Encoding charset to use card suits ASCII characters

This is a discussion on Encoding charset to use card suits ASCII characters within the C Programming forums, part of the General Programming Boards category; I'm coding this game in Linux and I need to know how can I use the following characters in my ...

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    Encoding charset to use card suits ASCII characters

    I'm coding this game in Linux and I need to know how can I use the following characters in my code:





    I can save the .c file in UTF-8 and it works but when I try it in the console using the same encoding, it does not display correctly... Anyway to make it show correctly?

  2. #2
    int x = *((int *) NULL); Cactus_Hugger's Avatar
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    Are you sure your console can handle UTF-8? Konsole appears to output garbage until I switch to UTF-8.

    Are you sure you're outputting the correct bytes? Show the board some code so we can check for ourselves. Your topic's title "use card suits ASCII characters" differs from your post (UTF-8 card characters). ASCII, to my knowledge, has no card characters.
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    Neither UTF-8 or DOS have the card characters. I checked the character map. You can see what the available characters are by going to start > run > "charmap.exe" without the quotes > OK button. Place a check in "Advanced view" if one is not already present then choose "DOS: Region" where region is your region. Only if using Unicode will they be seen (about 4/5 of the way down).
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    I can't do that as I'm using linux.

    The console I use is the GNOME Terminal, I think it supports UTF-8, I selected that encoding for my terminal... I'll change the title...

    EDIT: It seems I can't edit the title...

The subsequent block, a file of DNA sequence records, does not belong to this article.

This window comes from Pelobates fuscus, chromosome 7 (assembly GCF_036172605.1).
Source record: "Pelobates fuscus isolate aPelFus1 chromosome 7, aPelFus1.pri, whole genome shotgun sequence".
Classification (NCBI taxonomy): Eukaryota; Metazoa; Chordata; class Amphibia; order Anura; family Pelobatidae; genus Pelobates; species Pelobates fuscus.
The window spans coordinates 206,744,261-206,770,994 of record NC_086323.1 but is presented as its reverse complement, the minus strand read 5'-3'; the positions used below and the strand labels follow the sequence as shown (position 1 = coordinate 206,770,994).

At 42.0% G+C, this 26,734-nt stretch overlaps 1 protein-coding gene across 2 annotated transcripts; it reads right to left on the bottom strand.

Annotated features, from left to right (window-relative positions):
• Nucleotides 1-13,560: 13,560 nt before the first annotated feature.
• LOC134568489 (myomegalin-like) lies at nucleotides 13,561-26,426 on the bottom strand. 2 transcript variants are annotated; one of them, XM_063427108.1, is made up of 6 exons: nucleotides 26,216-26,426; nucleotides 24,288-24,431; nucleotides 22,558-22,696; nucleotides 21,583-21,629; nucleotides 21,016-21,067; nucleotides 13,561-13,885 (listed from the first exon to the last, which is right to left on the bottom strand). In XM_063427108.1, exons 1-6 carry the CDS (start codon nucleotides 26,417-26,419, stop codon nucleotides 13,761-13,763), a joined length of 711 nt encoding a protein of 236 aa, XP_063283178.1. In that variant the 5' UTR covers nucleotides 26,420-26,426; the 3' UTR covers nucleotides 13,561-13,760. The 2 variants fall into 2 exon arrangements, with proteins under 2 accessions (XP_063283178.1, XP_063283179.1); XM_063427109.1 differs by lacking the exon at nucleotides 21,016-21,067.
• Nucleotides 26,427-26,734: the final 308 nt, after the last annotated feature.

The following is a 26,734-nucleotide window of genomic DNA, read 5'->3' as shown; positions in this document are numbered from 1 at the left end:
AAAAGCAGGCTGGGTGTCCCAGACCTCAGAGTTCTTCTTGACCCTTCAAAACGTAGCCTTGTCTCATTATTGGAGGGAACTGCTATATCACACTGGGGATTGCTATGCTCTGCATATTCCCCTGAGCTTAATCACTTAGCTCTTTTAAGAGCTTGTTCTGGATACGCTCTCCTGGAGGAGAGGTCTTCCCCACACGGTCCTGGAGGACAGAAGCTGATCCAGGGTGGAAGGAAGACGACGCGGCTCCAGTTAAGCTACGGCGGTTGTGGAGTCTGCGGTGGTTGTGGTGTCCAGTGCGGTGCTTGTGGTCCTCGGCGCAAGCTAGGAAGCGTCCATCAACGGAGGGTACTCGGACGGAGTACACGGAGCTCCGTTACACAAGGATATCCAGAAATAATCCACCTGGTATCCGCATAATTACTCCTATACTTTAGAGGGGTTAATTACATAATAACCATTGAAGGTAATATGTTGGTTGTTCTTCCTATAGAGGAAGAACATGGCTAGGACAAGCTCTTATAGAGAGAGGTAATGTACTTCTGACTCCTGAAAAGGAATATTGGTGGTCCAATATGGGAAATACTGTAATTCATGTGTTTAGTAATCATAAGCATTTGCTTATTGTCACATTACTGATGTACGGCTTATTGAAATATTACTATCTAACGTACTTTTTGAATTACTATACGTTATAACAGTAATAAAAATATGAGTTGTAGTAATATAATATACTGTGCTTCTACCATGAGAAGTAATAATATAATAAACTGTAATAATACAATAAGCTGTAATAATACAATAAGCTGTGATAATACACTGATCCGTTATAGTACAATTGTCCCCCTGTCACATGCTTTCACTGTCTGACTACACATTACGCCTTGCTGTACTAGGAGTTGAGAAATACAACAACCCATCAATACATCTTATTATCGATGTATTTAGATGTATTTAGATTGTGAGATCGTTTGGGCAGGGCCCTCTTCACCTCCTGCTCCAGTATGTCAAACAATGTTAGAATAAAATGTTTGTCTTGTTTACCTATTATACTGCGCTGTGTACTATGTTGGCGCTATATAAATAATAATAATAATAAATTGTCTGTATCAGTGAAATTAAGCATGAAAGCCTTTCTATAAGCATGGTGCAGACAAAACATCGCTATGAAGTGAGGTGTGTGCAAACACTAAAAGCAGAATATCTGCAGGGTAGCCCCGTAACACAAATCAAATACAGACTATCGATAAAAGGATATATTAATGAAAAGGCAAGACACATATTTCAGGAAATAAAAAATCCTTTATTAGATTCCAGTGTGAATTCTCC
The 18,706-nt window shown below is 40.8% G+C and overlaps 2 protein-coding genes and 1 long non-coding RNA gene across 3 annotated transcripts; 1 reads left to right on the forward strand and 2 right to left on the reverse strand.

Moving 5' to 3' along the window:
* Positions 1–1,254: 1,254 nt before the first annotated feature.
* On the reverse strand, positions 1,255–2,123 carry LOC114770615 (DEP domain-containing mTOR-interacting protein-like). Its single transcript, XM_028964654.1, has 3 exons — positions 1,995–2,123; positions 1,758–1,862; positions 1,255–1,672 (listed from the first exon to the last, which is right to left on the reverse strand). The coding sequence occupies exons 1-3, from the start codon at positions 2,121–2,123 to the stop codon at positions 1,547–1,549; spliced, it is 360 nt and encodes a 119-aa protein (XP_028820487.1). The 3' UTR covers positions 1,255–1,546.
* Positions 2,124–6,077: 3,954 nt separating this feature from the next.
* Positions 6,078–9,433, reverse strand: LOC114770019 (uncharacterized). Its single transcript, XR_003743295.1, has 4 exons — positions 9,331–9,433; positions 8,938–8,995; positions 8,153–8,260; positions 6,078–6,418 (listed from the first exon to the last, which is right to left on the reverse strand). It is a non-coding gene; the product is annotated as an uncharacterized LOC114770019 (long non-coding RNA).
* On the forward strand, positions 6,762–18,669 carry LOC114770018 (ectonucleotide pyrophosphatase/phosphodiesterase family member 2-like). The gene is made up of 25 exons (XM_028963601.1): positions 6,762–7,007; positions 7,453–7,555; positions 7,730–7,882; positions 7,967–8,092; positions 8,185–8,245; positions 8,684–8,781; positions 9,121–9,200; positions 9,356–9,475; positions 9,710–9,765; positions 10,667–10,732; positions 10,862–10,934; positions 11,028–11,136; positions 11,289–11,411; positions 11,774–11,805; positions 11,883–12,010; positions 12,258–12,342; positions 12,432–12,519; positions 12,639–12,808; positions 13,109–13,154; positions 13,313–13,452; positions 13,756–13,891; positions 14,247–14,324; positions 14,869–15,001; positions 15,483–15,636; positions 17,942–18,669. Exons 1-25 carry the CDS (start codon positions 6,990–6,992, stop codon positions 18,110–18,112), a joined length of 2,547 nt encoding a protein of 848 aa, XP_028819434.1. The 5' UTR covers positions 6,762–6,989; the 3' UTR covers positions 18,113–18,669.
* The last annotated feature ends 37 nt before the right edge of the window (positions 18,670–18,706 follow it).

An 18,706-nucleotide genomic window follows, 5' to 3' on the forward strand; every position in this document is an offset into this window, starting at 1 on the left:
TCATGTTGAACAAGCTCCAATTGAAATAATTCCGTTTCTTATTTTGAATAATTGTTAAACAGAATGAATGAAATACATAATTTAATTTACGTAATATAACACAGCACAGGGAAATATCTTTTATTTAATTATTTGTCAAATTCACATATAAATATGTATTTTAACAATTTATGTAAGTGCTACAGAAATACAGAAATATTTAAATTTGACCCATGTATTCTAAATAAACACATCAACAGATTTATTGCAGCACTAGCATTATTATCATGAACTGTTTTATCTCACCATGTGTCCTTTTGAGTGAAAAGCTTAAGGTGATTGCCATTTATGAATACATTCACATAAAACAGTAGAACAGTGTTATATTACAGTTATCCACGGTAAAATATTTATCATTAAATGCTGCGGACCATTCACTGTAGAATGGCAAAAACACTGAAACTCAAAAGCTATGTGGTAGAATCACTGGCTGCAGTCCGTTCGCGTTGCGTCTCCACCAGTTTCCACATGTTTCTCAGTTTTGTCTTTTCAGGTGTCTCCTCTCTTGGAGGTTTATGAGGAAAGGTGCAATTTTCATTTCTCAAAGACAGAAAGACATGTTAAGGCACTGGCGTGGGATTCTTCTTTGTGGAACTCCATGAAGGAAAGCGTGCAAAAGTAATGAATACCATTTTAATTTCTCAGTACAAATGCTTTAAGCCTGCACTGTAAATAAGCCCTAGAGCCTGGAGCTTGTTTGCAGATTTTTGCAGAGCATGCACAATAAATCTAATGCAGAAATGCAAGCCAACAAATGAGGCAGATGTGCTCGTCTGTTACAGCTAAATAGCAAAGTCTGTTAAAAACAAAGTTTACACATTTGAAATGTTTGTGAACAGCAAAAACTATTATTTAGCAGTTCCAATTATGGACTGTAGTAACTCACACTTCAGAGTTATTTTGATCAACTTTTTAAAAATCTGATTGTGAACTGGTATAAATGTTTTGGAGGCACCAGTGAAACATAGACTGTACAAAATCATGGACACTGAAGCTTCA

Last edited by Nazgulled; 06-06-2007 at 12:37 PM.

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    Frequently Quite Prolix dwks's Avatar
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    You might be able to use Unicode characters. See this: http://forum.java.sun.com/thread.jsp...sageID=3033440

    That's a thread about Java, but the same principles apply. See this page for information about using Unicode in C: http://cprogramming.com/tutorial/unicode.html

    Alternatively, you could just use S, C, D, and H for the suits on systems that don't support the non-Unicode versions that you'd use on DOS systems; or you could just use S, C, D, and H all of the time.
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    In C++ with Windows:

    static_cast<char>(5);
    static_cast<char>(4);
    static_cast<char>(3);
    static_cast<char>(6);
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  7. #7
    int x = *((int *) NULL); Cactus_Hugger's Avatar
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    Quote Originally Posted by ulillillia View Post
    Neither UTF-8 ... have the card characters. I checked the character map.
    You did? Did you check this character map? U+2660 through U+2667 are all playing card symbols. These were the characters I tested printing before I posted originally.
    I'm not exactly sure how charmap decides which characters to display, but it only shows a very small subset of Unicode.